To the moon, Alice!

To the moon, Alice!

There is talk that President Bush will announce a new initiative to return to the moom. On December 17, the anniversary of the Wright Brothers’ first flight, the president is expected to call for a return mission to the moon, possibly establishing a permanent base there, and maybe even a manned Mars mission.

I think these are good things and just what this nation needs. Right now, what do we have to unite us and motivate us as a nation? We want to stop terrorists from killing us. We want to wipe them out. A good goal, but one expressed in the negative. And it will be difficult to tell when we have actually reached the end of that mission. We will only know we have stopped them by the fact we haven’t been attacked again.

So we need a new mission, a new national goal. And what better one than to continue the project we began 40 years ago and then abandoned? Some will say it is a waste of money that can be spent to alleviate problems on Earth. But we have money to spend on those things. It is not a zero-sum game. Space exploration is a project of the human imagination, that helps all humanity to look together as one back at Earth and to realize our true unity and the man-made divisions that separate us.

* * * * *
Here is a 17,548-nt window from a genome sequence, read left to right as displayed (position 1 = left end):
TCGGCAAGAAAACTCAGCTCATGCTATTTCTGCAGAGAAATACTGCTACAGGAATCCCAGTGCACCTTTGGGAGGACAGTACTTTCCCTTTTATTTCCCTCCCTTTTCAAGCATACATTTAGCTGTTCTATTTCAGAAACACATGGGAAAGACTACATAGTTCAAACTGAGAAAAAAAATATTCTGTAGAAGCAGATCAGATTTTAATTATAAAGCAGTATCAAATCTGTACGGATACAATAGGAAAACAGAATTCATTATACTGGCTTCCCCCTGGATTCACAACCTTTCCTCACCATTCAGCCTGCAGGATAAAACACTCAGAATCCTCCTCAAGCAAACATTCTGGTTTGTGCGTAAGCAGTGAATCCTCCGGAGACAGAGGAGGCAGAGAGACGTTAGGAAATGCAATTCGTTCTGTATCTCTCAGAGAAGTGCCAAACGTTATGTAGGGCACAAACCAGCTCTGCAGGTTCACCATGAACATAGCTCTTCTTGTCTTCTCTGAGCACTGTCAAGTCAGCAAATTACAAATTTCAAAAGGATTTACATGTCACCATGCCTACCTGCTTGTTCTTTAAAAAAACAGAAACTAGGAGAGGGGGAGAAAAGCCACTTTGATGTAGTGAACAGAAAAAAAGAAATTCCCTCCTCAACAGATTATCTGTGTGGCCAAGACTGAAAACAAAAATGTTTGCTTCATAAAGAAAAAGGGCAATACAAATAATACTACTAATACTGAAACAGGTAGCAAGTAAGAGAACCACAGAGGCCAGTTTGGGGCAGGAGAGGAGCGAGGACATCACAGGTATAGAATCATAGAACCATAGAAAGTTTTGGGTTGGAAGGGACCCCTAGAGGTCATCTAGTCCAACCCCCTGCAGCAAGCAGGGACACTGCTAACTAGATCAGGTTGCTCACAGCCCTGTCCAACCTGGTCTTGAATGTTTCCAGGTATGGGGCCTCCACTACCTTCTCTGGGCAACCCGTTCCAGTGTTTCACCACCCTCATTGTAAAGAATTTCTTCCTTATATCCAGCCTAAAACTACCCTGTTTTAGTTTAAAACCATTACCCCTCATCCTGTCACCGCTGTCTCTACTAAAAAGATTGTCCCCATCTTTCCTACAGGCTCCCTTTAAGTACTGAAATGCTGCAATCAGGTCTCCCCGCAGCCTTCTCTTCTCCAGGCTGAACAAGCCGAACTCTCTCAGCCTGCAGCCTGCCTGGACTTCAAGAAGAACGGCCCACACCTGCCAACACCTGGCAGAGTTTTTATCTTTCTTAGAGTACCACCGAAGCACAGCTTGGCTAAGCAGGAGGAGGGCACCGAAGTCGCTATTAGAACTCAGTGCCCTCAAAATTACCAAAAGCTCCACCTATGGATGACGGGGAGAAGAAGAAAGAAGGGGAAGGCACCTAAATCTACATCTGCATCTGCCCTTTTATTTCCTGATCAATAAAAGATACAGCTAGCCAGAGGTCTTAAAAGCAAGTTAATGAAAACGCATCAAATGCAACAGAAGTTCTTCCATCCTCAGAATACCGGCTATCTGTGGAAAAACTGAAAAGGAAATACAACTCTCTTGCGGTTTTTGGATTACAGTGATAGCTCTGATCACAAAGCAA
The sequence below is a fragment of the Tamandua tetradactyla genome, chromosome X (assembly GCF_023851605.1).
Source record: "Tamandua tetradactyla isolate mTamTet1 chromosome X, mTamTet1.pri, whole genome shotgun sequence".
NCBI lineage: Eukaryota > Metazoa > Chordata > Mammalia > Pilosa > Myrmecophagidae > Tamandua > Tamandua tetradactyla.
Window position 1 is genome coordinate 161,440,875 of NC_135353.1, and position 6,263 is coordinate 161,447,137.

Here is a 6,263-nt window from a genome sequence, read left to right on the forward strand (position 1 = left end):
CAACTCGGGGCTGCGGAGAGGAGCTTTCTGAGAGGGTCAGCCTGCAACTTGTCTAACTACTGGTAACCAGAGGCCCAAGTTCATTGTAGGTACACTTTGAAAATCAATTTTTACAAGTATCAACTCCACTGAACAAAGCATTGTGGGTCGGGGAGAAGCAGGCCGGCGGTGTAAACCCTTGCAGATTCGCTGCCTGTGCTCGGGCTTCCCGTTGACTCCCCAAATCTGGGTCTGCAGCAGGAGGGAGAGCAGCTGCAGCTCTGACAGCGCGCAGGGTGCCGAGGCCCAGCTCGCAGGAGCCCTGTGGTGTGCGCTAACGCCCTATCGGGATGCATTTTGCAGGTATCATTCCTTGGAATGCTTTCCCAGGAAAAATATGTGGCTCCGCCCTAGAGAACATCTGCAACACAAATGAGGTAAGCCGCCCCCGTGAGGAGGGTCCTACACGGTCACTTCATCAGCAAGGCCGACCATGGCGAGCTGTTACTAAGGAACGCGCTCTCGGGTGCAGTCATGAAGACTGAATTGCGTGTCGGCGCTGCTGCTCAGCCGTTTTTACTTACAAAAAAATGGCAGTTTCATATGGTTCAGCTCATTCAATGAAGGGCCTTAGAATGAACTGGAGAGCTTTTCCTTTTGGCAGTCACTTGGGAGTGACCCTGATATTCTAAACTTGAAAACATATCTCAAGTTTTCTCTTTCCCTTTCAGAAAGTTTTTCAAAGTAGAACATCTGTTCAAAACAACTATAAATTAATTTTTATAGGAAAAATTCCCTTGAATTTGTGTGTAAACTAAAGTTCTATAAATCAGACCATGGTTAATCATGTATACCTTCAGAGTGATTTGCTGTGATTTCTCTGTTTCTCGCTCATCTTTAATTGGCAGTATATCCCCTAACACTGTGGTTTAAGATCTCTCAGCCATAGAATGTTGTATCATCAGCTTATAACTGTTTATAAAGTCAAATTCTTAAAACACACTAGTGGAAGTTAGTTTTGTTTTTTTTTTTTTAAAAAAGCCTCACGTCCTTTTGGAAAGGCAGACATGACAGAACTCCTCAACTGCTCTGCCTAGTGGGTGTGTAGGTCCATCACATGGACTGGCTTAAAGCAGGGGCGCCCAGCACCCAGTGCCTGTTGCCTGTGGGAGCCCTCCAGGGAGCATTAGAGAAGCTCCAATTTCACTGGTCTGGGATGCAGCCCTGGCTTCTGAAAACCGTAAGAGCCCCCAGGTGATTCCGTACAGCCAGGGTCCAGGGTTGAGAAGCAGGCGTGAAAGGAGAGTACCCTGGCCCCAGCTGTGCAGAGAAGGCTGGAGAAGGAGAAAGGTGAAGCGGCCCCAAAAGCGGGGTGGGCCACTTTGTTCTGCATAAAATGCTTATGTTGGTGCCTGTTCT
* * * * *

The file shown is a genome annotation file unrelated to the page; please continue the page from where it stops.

In a practical sense, the space program provides many technological advancements that benefit and have benefited mankind. Since 1960, tens of thousands of patented inventions have been the result of NASA research, from teflon to space-age medicines. The benefits to humanity will be awesome.

I think President John F. Kennedy summed it up best when addressed Rice University on September 12, 1962: “We choose to go to the moon. We choose to go to the moon in this decade and do the other things, not because they are easy, but because they are hard, because that goal will serve to organize and measure the best of our energies and skills, because that challenge is the one that we are willing to accept, one we are unwilling to postpone, and one which we intended to win, and the others, too.”

Written by
Domenico Bettinelli